Raiders quarterback Derek Carr and Chiefs coach Andy Reid got acquainted with each other on more than an opponent basis at last year’s Pro Bowl.
Reid coached the Jerry Rice team, and Carr joined the Giants’ Eli Manning and the Bills’ Tyrod Taylor as quarterbacks.
Carr, who passed for 198 yards and a touchdown in the game, was impressed.
“I just sat there and watched him teach,” Carr said. “I like to watch the way people teach and try to pick up different leadership techniques from certain people, and I just liked the way that he treated players and the way he coached them.”
Especially tight end Travis Kelce, who caught two touchdown passes, including one from Carr. But there was this stipulation.
“They’re great people even though obviously we don’t like each other during the season,” Carr said.
Ah, Chiefs-Raiders hate, the bitterness born in the AFL days when the teams were the best in the league’s final years. The teams won three of the last four AFL titles.
The franchises mostly took turns being dominant and relevant over the decades. Thursday’s game at Arrowhead Stadium ranks among the biggest in the rivalry’s history with the Raiders arriving in first place in the AFC West at 10-2 and the Chiefs second at 9-3.
In the playoff picture, if the season ended today, the Raiders would be the AFC’s top seed, the Chiefs’ fifth. A Kansas City triumph would make them no worse than the No. 2 seed with three games remaining.
Reid’s memory of Carr, the third-year pro, was of a quarterback who was “fearless with his throws. He can make all of them.”
But Carr hasn’t had much luck against the Chiefs. He’s 1-4 in his career, his most losses against any team. The victory came in his first game against Kansas City, a 2014 triumph that gave the Raiders their first victory in 11 games.
The Raiders lost the next four, and Carr had the only three-interception game of his career against the Chiefs in 2015.
“I just didn’t complete as many passes as I like to,” Carr said. “I have to take care of the ball against them."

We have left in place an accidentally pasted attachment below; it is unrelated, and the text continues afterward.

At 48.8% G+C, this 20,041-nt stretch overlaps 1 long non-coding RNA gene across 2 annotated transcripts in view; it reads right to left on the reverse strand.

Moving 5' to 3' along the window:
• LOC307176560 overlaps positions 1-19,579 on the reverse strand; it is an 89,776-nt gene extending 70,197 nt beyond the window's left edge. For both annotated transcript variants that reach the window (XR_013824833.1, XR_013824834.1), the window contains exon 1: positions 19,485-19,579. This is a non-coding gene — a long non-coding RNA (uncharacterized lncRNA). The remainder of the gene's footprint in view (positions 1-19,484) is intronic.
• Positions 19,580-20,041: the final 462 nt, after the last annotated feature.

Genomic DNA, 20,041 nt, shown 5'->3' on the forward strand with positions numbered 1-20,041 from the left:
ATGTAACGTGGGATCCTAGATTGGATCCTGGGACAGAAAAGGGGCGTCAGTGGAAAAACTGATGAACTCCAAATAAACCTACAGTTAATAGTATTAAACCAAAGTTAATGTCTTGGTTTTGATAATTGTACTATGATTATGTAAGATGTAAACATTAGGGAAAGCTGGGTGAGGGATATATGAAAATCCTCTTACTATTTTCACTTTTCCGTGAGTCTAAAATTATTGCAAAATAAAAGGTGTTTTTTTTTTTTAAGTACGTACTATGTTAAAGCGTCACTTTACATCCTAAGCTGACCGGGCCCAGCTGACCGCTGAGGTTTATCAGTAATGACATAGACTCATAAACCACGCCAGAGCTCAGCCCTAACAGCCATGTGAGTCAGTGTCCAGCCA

The Chiefs don’t look at their success against Carr and the Raiders as a chain of related events. Each game writes its own story.
“Every game is different,” Chiefs linebacker Derrick Johnson. “He’s definitely going to look for the big play. We have to stop the run and eliminate the big play.”
The Chiefs also have to get pressure on Carr, which has proved problematic against him and the Raiders’ strong offensive line this season. The Raiders have allowed a league-low 12 sacks this season. Two came against the Chiefs earlier this season, both by Dee Ford.
In that game, the Raiders reached the end zone on their first possession but not again as the Chiefs won 26-10.
Keeping Carr clean has helped him pile up impressive numbers. Carr’s 24 touchdowns and 281 yards per game rank seventh in the NFL.
But his best number is 10, as in the number of Raiders victories this season, the most since they went 11-5 in 2002, when the Raiders played in the Super Bowl.
“He’s a big-time competitor,” Chiefs safety Eric Berry said. “You can’t coach that. You can’t teach that. A lot of people don’t put a lot of value on that or they forget about that. That’s the one thing that he does, he competes very well.”
And although he understands the rivalry, Carr wasn’t about to sling arrows toward the Chiefs, especially Reid.
“I can’t say mean things about him,” Carr said.